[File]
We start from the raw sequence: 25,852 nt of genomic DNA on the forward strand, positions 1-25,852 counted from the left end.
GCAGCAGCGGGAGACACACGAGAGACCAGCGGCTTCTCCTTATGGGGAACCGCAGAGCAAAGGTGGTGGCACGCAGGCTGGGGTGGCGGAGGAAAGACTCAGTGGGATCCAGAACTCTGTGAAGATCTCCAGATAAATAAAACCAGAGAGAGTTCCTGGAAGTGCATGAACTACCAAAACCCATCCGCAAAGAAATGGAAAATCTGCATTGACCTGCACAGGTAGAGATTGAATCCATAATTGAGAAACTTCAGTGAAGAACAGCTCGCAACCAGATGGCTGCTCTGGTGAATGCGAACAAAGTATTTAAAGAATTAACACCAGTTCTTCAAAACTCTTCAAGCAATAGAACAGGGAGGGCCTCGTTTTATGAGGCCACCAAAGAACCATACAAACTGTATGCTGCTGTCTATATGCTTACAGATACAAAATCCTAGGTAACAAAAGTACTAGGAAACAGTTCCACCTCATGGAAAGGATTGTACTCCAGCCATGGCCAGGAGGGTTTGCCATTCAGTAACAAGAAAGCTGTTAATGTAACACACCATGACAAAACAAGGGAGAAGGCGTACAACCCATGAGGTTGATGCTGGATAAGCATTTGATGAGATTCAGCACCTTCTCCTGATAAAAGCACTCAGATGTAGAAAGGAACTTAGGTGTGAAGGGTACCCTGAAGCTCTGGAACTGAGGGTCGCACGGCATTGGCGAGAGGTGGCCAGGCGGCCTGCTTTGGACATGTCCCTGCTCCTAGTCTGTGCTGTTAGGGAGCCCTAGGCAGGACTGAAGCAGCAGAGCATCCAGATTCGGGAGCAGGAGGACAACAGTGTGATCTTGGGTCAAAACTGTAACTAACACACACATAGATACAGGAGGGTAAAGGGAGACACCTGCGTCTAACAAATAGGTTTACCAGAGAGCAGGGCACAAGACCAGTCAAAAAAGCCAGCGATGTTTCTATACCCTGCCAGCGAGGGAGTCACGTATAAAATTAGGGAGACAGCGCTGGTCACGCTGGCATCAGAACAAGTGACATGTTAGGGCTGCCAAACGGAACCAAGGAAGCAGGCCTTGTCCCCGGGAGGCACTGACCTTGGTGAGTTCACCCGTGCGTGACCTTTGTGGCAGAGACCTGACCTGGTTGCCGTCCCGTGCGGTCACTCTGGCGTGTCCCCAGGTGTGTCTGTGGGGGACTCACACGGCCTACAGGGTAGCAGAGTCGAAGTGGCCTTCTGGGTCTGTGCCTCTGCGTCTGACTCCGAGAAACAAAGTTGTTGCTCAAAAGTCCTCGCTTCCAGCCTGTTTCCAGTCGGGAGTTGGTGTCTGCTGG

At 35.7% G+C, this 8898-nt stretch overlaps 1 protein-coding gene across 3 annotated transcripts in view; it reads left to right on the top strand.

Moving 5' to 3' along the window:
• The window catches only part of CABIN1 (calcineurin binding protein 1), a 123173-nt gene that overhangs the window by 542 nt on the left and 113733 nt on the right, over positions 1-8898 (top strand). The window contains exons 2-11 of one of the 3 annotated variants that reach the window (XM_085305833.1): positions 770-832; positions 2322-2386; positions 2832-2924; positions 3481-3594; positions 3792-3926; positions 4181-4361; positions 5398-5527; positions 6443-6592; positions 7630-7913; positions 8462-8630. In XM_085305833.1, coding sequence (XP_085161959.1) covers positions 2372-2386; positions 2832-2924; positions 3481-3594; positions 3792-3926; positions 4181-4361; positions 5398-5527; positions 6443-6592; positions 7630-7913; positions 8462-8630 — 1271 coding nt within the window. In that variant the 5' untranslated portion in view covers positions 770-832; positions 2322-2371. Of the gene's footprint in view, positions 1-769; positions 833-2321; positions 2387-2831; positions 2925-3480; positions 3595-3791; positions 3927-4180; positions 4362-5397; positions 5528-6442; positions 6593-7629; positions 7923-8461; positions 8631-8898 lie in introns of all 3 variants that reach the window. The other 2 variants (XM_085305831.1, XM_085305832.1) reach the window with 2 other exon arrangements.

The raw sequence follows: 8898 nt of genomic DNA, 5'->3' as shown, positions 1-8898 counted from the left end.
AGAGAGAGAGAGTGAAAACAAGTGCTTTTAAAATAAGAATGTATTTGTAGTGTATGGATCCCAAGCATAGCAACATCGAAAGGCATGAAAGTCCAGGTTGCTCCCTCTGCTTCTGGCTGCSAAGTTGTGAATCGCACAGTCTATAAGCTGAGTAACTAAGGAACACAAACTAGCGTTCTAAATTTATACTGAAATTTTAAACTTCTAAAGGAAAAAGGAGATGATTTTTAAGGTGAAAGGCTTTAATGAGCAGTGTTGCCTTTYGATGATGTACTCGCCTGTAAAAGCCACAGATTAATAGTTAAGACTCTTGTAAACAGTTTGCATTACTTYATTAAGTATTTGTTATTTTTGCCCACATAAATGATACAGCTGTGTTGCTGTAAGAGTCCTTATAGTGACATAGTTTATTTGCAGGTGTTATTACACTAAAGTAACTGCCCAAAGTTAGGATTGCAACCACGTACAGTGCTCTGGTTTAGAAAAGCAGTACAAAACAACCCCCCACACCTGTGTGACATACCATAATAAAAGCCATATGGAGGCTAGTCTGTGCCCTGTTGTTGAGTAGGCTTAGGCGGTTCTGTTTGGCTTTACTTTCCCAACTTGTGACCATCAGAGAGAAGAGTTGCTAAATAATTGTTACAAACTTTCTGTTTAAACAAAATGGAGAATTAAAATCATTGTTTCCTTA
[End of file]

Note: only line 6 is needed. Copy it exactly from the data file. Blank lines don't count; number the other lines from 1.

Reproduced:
The raw sequence follows: 8898 nt of genomic DNA, 5'->3' as shown, positions 1-8898 counted from the left end.